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Switzerland

Exclusive: North And South Korea Together At Swiss Summit

Amid extraordinarily high tensions on the Korean peninsula, Switzerland managed to get diplomats from Pyongyang to sit down with counterparts from Seoul.

Glion, Switzerland
Glion, Switzerland
Simon Petite

GENEVA — Did the view on Lake Geneva favor a rapprochement between the two Koreas? Representatives of the two sworn enemies took part in a three-day closed door meeting organized by Switzerland in a hotel in Glion, near Montreux, Le Temps has learned. This comes amid extreme military tensions on the peninsula after North Korea's fifth nuclear test, carried out on Sept. 9.

Switzerland, together with the foundation Geneva Center for Security Policy, has been organizing a yearly roundtable on security in the North Pacific since 2012. Past meetings have included experts and diplomats from China, Japan, South Korea, Russia and the United States. But according to a source close to these discussions, "North Korea has, for the first time, sent a delegation."

Pyongyang's participation is seen as a small but important sign of openness from the totalitarian regime of North Korea, which nonetheless continues to develop its nuclear arsenal despite the reinforcement of international sanctions.

The Geneva Center for Security Policy has declined to give more details on the meeting's content. Exchanges lasted for three days, but only the final day (Wednesday) was dedicated to the Korean Peninsula. The program says conversations were focused on "assessing the risks of confrontation." Because, it said, the risks of a new war in Korea, after the 1950-1953 conflict that ended in the peninsula's division into two countries, "have never been higher."

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Geopolitics

One By One, The Former Soviet Republics Are Abandoning Putin

From Kazakhstan to Kyrgyzstan, Armenia and Tajikistan, countries in Russia's orbit have refused to help him turn the tide in the Ukraine war. All (maybe even Belarus?) is coming to understand that his next step would be a complete restoration of the Soviet empire.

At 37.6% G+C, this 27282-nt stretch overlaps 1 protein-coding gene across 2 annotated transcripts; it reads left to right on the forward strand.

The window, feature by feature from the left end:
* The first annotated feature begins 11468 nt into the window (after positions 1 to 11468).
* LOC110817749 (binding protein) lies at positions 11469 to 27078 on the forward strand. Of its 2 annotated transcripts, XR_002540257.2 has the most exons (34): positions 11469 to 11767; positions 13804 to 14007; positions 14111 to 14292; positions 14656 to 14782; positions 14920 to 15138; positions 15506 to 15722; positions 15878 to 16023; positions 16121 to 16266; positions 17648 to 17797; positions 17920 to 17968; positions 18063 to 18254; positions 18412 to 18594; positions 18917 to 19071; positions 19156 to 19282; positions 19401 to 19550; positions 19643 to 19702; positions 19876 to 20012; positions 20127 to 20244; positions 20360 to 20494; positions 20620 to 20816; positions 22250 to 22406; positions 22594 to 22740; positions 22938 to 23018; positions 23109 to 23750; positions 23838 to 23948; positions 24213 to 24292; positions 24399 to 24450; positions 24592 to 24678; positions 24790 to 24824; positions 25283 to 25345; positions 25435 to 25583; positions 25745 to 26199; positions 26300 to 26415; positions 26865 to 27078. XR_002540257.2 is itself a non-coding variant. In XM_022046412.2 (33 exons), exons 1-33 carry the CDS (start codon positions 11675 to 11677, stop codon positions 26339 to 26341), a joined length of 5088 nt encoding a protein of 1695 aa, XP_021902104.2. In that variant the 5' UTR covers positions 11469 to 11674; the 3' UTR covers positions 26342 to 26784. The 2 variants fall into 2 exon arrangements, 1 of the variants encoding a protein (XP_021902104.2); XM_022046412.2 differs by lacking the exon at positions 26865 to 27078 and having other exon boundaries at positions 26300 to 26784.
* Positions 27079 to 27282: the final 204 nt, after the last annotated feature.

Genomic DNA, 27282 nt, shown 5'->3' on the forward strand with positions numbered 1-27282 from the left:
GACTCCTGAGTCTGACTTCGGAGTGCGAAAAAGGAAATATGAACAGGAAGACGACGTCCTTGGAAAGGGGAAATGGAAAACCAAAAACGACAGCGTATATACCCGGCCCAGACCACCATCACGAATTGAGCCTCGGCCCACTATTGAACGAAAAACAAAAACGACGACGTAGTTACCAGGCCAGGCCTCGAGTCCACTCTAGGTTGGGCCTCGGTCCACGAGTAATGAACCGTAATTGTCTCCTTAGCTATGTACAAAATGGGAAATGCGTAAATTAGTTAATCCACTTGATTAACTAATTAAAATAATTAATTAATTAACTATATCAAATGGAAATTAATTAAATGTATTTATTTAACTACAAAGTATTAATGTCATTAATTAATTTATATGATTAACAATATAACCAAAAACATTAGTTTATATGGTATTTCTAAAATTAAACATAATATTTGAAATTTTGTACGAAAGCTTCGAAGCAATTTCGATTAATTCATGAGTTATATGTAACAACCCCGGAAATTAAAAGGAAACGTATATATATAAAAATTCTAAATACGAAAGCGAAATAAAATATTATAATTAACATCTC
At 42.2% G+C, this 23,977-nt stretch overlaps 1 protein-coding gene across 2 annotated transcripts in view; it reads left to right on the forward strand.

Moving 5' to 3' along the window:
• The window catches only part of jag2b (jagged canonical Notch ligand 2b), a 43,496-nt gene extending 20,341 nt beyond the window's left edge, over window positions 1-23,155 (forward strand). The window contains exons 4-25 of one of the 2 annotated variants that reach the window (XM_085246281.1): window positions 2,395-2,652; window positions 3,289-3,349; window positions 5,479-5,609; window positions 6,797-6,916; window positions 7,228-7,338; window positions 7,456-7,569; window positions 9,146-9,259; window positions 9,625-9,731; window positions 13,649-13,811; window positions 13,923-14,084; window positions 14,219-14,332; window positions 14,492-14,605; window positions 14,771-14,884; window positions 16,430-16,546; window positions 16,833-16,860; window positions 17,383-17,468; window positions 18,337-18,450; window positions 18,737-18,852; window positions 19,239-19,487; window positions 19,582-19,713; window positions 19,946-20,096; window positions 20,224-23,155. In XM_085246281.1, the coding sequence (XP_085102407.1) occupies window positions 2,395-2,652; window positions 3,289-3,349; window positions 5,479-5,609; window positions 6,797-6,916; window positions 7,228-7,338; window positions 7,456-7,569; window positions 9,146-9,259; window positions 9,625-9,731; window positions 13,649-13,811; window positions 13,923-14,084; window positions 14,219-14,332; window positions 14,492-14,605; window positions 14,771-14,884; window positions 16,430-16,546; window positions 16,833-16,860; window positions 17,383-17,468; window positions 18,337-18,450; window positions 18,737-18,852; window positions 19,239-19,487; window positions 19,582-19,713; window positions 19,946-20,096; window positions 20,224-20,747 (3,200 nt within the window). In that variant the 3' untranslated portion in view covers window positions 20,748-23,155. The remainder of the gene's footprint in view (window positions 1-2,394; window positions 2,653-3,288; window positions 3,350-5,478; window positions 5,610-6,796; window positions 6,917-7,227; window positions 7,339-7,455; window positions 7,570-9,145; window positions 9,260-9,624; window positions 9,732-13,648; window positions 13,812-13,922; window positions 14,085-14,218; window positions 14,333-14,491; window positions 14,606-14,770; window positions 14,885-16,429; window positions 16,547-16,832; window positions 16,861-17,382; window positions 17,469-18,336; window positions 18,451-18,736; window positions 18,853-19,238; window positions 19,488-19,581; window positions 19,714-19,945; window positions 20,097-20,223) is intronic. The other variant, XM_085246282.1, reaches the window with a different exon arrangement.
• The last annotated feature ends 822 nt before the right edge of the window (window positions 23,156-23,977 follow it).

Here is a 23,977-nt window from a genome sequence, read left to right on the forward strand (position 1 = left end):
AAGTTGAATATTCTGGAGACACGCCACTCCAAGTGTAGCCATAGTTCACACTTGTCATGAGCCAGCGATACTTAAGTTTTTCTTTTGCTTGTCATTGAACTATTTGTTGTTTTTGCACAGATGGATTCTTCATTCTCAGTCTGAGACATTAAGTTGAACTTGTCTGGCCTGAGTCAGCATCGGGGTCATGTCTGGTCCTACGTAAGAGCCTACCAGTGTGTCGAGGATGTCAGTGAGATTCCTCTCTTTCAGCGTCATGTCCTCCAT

Leaders of Armenia, Russia, Tajikistan, Belarus, Kazakhstan and Kyrgyzstan attend a summit marking the 30th anniversary of signing the Collective Security Treaty in Moscow on May 16.

Oleksandr Demchenko

-Analysis-

KYIV — Virtually all of Vladimir Putin's last remaining partner countries in the region are gone from his grip. Kazakhstan, Armenia, Tajikistan, and Kyrgyzstan have refused to help him turn the tide in the Ukraine war, because they've all come to understand that his next step would be a complete restoration of the empire, where their own sovereignty is lost.

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Before zooming in on the current state of relations in the region, and what it means for Ukraine's destiny, it's worth briefly reviewing the last 30 years of post-Soviet history.

The Collective Security Treaty Organization (CSTO) was first created in 1992 by the Kremlin to keep former republics from fully seceding from the former Soviet sphere of influence. The plan was simple: to destroy the local Communist elite, to replace them with "their" people in the former colonies, and then return these territories — never truly considered as independent states by any Russian leadership — into its orbit.

In a word - to restore the USSR.

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